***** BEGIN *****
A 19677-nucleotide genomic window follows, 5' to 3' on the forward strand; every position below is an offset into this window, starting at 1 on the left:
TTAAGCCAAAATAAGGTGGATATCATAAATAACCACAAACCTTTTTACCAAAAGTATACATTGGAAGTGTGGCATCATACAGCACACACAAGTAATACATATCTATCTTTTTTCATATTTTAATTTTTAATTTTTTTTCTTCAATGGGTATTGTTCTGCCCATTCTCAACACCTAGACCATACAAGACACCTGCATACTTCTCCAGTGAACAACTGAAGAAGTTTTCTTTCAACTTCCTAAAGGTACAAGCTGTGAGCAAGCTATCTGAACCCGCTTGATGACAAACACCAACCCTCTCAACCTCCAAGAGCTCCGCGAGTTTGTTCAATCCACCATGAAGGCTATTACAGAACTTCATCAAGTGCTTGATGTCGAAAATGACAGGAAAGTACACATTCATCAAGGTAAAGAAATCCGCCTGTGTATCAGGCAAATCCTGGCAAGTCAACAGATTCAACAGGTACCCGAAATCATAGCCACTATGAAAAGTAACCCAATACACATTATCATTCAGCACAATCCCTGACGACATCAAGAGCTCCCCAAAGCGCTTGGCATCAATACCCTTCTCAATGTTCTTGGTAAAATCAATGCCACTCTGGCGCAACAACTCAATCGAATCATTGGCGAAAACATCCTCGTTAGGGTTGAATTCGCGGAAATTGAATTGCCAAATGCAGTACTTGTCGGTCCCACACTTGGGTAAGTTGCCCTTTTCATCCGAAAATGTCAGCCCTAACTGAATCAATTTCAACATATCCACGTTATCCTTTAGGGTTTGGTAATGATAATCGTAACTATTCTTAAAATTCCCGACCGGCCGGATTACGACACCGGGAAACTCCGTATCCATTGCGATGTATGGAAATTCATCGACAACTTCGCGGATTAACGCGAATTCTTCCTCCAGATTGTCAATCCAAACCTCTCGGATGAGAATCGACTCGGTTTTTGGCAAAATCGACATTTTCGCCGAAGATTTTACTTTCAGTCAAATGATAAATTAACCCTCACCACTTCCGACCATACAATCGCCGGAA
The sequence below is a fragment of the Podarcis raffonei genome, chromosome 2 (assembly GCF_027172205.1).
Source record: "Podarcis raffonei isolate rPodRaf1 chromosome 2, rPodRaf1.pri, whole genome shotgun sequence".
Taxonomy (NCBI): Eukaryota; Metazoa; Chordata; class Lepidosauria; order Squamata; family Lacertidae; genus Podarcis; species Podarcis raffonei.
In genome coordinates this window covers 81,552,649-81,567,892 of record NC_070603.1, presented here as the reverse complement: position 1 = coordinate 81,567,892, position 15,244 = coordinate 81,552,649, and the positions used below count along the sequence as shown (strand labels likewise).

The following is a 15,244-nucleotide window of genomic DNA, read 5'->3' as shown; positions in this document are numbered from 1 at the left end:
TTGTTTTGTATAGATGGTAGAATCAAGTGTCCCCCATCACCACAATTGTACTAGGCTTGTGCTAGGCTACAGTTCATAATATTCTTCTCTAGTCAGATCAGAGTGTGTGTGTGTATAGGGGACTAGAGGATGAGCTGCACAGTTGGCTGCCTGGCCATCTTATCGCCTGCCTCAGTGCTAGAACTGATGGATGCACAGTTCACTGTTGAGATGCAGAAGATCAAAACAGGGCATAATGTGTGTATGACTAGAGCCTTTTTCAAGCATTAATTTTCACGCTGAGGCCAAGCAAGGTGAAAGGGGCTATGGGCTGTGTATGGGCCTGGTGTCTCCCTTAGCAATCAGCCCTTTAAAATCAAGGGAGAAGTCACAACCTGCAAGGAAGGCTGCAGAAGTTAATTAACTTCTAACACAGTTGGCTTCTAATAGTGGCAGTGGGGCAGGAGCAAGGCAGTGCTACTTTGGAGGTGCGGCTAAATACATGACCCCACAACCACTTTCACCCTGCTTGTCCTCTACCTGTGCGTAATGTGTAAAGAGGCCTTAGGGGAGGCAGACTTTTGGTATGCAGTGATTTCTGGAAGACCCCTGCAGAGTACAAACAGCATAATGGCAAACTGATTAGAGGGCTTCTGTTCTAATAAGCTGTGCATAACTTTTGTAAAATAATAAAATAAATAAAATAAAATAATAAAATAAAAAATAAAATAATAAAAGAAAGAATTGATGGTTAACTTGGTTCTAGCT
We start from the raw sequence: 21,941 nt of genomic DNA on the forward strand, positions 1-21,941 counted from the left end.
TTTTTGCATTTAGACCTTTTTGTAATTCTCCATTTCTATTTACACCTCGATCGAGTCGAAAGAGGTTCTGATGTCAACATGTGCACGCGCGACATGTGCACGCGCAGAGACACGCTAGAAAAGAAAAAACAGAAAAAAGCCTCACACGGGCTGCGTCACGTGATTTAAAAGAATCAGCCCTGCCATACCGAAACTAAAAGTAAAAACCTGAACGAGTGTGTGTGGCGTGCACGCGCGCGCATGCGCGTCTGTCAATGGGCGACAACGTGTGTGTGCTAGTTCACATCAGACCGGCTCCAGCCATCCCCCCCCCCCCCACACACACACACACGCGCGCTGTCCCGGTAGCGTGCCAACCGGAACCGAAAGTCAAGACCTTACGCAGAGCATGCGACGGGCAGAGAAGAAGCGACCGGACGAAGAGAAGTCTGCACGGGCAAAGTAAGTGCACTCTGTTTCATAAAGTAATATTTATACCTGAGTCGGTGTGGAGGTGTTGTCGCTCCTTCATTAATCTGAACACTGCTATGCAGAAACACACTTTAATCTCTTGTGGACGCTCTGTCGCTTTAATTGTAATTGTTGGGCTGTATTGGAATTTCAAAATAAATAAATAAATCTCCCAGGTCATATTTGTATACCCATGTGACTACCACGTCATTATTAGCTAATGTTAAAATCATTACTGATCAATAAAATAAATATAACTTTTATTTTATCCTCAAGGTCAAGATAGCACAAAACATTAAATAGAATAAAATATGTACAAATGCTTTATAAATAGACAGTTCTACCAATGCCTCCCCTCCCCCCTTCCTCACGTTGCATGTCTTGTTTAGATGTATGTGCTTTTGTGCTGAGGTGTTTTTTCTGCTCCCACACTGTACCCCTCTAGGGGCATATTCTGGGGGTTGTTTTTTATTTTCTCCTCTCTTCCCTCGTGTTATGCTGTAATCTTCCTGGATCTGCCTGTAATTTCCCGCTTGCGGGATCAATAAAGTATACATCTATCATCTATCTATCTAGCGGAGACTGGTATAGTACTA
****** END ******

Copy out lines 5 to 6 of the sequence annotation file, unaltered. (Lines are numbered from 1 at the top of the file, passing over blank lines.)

Taxonomy (NCBI): Eukaryota; Metazoa; Chordata; class Lepidosauria; order Squamata; family Lacertidae; genus Podarcis; species Podarcis raffonei.
In genome coordinates this window covers 81,552,649-81,567,892 of record NC_070603.1, presented here as the reverse complement: position 1 = coordinate 81,567,892, position 15,244 = coordinate 81,552,649, and the positions used below count along the sequence as shown (strand labels likewise).